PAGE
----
Nurse-Midwives are With Women, Walking a Middle Path to a Safe and Rewarding Birth

In childbirth politics as in all politics, extreme viewpoints make the news, and sensible centrists are ignored. A couple of years ago, Ricki Lake provoked a firestorm of debate about home birth with her film, The Business of Being Born, which showcased gloriously crunchy New York City home births, and made the case for the home birth option. Obstetricians responded with censorious anger, shouting at Lake via condescending statements from the American College of Obstetrics and Gynecology. Recently, obstetrician and blogger Amy Tuteur published Push Back: Guilt in the Age of Natural Parenting, in which she made fun of women stupid enough to believe that they might have a better birth experience without an epidural, and excoriated anyone who would refuse any of the bells and whistles of modern obstetrics. Her title was a response to journalist Jennifer Block’s, Pushed: The Painful Truth about Childbirth and Modern Maternity Care, an exposé of callous obstetricians who damaged women and their babies with the thoughtless overuse of standard obstetric interventions such as the induction agent cytotec and the drastic overuse of major abdominal surgery (cesarean section).

All this shouting. Is it getting us anywhere? Mightn’t there be some middle path for women who see the appeal of “natural” birth, or who at least would like to minimize their chances of cesarean section, but who are not confident about giving birth without immediate medical back-up?1 Could there possibly be a way to combine the emergency backstop of modern medicine with the caring values of home-birth midwifery? Given the way the conversation usually unfolds, you’d think that such a middle path is at best a distant dream.

In fact, there is someone ready and willing to escort birthing women along that middle path: the nurse-midwife. Calm and sensible, evidence-based and gentle, she is too easily effaced by the competing romantic dreams of natural bliss and technological perfection. We need to notice that she’s there, and we need to figure out how to connect her services to more women.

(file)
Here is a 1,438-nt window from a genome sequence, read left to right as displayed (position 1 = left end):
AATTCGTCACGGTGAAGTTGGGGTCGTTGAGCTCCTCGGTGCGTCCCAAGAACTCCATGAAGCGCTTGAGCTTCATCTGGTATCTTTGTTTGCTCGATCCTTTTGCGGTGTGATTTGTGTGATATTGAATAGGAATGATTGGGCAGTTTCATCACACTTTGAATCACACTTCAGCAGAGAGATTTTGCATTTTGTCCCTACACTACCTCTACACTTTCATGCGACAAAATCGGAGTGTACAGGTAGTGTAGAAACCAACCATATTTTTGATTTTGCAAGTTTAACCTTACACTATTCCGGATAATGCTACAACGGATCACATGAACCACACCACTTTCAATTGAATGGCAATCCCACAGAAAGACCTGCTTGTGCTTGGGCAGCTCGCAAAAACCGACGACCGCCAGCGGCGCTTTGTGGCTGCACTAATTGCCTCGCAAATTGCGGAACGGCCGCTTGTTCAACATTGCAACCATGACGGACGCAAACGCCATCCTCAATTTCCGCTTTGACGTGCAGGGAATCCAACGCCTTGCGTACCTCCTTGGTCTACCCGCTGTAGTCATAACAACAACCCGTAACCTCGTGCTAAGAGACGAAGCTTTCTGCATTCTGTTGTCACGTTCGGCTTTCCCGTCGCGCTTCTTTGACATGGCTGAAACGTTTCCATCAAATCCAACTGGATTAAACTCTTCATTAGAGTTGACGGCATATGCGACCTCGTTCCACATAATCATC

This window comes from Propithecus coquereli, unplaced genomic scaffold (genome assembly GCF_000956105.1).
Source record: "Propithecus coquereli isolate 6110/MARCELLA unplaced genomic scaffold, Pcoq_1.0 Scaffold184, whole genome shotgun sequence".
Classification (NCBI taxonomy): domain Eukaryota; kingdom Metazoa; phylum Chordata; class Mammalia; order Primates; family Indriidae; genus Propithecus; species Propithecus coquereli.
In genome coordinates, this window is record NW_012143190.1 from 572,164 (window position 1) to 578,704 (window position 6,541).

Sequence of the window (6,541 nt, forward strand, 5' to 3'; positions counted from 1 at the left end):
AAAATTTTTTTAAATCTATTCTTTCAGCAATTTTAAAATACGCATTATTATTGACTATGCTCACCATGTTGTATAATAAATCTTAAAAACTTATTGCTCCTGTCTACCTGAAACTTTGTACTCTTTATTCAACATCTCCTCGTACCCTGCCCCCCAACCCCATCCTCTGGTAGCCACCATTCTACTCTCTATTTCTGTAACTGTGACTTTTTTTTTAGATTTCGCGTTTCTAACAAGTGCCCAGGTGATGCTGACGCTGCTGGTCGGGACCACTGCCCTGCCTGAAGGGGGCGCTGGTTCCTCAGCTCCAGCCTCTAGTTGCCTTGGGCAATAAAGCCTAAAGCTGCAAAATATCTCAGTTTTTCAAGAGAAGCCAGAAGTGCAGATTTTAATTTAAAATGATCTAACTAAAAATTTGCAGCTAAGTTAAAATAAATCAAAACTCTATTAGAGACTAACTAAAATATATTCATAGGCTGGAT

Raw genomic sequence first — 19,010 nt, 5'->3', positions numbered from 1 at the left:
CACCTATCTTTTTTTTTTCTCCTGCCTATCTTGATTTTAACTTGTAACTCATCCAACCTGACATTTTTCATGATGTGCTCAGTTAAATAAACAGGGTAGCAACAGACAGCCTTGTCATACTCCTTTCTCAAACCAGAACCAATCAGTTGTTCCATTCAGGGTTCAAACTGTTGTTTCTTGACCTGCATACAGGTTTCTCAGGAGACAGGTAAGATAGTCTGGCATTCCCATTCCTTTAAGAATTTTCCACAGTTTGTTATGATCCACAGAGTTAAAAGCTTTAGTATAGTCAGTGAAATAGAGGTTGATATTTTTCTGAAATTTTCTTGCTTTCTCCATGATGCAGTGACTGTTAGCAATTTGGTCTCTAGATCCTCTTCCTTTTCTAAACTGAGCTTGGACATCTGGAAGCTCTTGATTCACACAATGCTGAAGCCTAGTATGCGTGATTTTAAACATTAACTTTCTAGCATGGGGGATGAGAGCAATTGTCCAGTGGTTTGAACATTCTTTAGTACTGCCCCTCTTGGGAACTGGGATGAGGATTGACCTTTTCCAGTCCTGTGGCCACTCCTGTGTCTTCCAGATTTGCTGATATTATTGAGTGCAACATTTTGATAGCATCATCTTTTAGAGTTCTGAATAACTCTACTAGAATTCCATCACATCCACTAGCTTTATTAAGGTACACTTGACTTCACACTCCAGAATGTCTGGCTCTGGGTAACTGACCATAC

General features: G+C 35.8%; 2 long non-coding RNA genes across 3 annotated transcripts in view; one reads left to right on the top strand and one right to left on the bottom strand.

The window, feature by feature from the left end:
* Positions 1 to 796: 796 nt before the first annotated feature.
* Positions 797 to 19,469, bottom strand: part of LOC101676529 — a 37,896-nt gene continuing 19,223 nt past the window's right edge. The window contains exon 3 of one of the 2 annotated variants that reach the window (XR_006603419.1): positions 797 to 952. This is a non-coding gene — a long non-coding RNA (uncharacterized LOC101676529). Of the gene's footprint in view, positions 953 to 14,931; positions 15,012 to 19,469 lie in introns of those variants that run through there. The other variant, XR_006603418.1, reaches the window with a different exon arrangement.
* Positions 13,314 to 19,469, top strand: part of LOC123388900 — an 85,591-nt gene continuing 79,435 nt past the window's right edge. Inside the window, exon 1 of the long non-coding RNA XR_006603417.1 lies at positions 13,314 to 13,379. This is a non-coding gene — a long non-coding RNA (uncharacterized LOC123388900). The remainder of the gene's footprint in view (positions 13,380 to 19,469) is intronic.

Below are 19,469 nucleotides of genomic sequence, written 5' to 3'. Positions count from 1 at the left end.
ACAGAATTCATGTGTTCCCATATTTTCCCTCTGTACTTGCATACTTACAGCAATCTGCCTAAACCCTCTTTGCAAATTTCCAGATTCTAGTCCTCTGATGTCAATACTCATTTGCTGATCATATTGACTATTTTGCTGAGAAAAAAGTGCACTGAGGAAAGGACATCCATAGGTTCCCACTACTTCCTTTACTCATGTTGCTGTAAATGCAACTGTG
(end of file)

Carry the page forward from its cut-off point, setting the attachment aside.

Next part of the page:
Birthing instruments from another era. The late-1800s "man-midwife" or obstetrician to whom these instruments belonged would usually only be called to attend wealthy women's births or if something went wrong and required surgery. (Medical Photographic Library/Science Museum, London | CC BY)
Birthing instruments from another era. The late-1800s “man-midwife” or obstetrician to whom these instruments belonged would usually only be called to attend wealthy women’s births or if something went wrong and required surgery. (Medical Photographic Library/Science Museum, London | CC BY)

Nurse-midwifery is largely invisible because of the vagaries of obstetric history, not because of any lack of merit. In the United States during the nineteenth century, middle-class couples gradually shifted their allegiance from midwives to doctors in the birth room. Doctors’ dominance was looking increasingly likely, when suddenly midwifery saw a resurgence in big cities around the turn of the century, as an influx of immigrant women turned to familiar birth attendants and practices they brought with them from the old country. Physicians railed against these practitioners, calling them dirty and ignorant, and demanding that they be outlawed. In some places, they were. Doctors had no solution, however, for a big problem: many women could not afford a doctor, so without midwives, they would be bereft of any knowledgeable birth attendant.2

A patchwork of private and public efforts were made to serve women who could not afford a physician’s fees. Several southern states licensed “granny midwives” in rural African-American communities. Some northeastern cities trained and regulated traditional midwives. And a couple of organizations experimented with a new kind of practitioner, the nurse-midwife.3

The Maternity Center Association of New York City, a pioneering organization in pregnancy and childbirth education and a major force for maternity care and advocacy for poor women, began training public health nurses in midwifery skills in 1932. Kentucky’s Frontier Nursing Service, a critical health services provider for rural women, began formally training nurse-midwives just after World War II. Practitioners organized to found the American College of Nurse-Midwifery in 1955. Their numbers have risen in the past 30 years, and today they attend more than 10% of low-risk births. While in many states they are permitted to attend home births, the vast majority of births they attend are in hospitals, as members of obstetrician-led medical practices.4

Since the 1930s, physicians’ guilds allowed nurse-midwifery to exist with the understanding that it was specifically for poor women, who would not pay a physician in any case. Until recently, nurse-midwifery was largely confined to public hospitals and patients who were not privately paying for care. Nurse-midwifery was established as a specialty with the implicit understanding that it would not cut in on physicians’ earnings. Indeed, nurse-midwives continue to disproportionately care for underserved women, and hold as a strong value the provision of care to every woman who needs it.